Janette m smith dating

03-Jan-2020 03:27

DISPOSITION: REVERSED AND REMANDED COUNSEL: Hufford, Horstman, Mongini, Flagstaff, Parnell & Mc Carthy, P. We address this issue in Janette Rae Smith Riepe’s (“Stepmother”) appeal from the denial of her petition for [***2] visitation with her eight-year-old stepson, Cody, filed pursuant to § 25-415(C). § 25-415 to require her to prove that her relationship with Cody was the same as or superior to his relationship with Mother. Regardless, an award of in loco parentis visitation to the grandmother while the mother fulfilled her parental role would impermissibly result in an additional “parent” under the Dissent’s view. Lankford, Presiding Judge, BARKER, Judge, dissenting. OPINIONBY: TIMMER OPINION: [**313] [*91] TIMMER, Judge P1 Can the superior court award in loco parentis visitation to a widowed step-mother pursuant to Arizona Revised Statutes (“A. S.”) section 25-415(C) (2000) when the stepchild enjoyed good relationships with both legal parents before the father’s death and the child is currently parented by his legal mother? n8 The legislature did not provide one definition of in loco parentis for when a person was seeking custody and [***28] a different definition of in loco parentis for when a person was seeking visitation. n7 For context and reference, the entire ILP statute is attached as an appendix to this dissent. The claim, however, is that by being actively involved as a "stepparent," stepmother qualified as a "parent" under the ILP statute even though Cody already had a mother and a father who loved him, cared for him, and were clearly fulfilling their parental roles. normal healthy stepparent stepchild relationship." P37 As the trial court reasoned, the legislature did not grant blanket authority to allow custody or visitation to any stepparent who could show that such visitation, or custody, would be in the child’s best interest. [***34] P34 The factual record is clear that stepmother did not replace Cody’s mother; both were involved in their distinct roles.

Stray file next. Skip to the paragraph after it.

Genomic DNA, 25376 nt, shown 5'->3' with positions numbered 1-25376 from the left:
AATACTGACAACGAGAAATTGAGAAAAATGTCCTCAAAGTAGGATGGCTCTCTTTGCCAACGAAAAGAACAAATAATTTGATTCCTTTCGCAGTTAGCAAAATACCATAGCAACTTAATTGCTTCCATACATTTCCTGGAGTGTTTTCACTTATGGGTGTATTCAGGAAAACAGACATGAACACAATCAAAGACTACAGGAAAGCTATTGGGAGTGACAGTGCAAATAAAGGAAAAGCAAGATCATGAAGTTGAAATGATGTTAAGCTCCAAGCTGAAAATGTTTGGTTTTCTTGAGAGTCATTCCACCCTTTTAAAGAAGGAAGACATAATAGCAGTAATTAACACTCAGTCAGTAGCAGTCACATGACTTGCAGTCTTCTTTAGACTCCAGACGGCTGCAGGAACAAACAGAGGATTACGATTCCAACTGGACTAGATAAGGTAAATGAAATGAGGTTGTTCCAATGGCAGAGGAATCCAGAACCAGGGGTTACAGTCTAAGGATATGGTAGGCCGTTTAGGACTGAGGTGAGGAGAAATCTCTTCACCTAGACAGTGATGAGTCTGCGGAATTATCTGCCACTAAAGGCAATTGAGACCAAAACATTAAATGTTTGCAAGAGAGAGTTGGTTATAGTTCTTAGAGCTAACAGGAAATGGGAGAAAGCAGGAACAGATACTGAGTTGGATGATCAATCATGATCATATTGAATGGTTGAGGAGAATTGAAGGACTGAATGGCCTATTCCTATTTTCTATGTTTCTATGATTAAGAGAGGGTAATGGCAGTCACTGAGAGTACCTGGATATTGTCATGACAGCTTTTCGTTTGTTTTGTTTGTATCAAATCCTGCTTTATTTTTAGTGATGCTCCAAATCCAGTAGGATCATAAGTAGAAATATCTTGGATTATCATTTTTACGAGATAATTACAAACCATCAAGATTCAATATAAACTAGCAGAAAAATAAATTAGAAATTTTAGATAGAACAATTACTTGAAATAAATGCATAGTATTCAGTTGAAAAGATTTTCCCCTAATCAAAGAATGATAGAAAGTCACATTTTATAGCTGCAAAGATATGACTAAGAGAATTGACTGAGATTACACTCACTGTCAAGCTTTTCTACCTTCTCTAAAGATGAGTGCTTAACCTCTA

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While he may use the term “mom” to show affection and to give value to his relationship with [Stepmother], the Court is not persuaded that this is indicia that he views [Stepmother] as mother in the same sense that he views his natural mother. However, based upon the evidence presented, the Court cannot [***5] factually conclude that she stood in loco parentis to Cody as defined by A. The court further concluded that although Cody called Stepmother “mom,” this reference did not indicate that he viewed Stepmother “as mother in the same sense that he views his natural mother. The Dissent mistakenly assumes that “treated as a parent” and “parental relationship” are synonymous with “parent.” But by choosing to authorize visitation for persons “treated as a parent,” the legislature plainly intended § 25-415(C) to apply to non-parent visitation. P17 Our conclusion is underscored by the fact that the legislature authorized in loco parentis visitation even when the child has two legal parents, each with attendant parental rights. Such visitation is not dependent on a finding that the child does not or did not enjoy a meaningful and healthy relationship with one or both legal parents, as suggested by the Dissent. By contrast, in order to obtain in loco parentis custody, a petitioning party must establish, among other things, that it would be “significantly detrimental to the child to remain or be placed in the [***15] custody of either of the child’s living legal parents who wish to retain or obtain custody.” A. n3 The Dissent takes issue with this view, stating, without authority, that “no legal parent can fully exercise ‘parental rights’ to the child when an [in loco parentis] parent . One of the legal parents is deceased or has been missing at least three months. The child’s legal parents are not married to each other at the time the petition is filed. There is a pending proceeding for dissolution of marriage or for legal separation of the legal parents at the time the petition is filed. A grandparent, [***24] a great-grandparent or a person who stands in loco parentis to a child may bring a proceeding for visitation rights with a child by filing a verified petition in the county in which the child is permanently resident or is found. Notice of a custody or visitation proceeding filed pursuant to this section shall be served pursuant to the rules of civil procedure to all of the following: 1.

n7 Unless the person was a grandparent or great-grandparent requesting visitation, the legislature provided that such persons must be "in loco parentis." Id.

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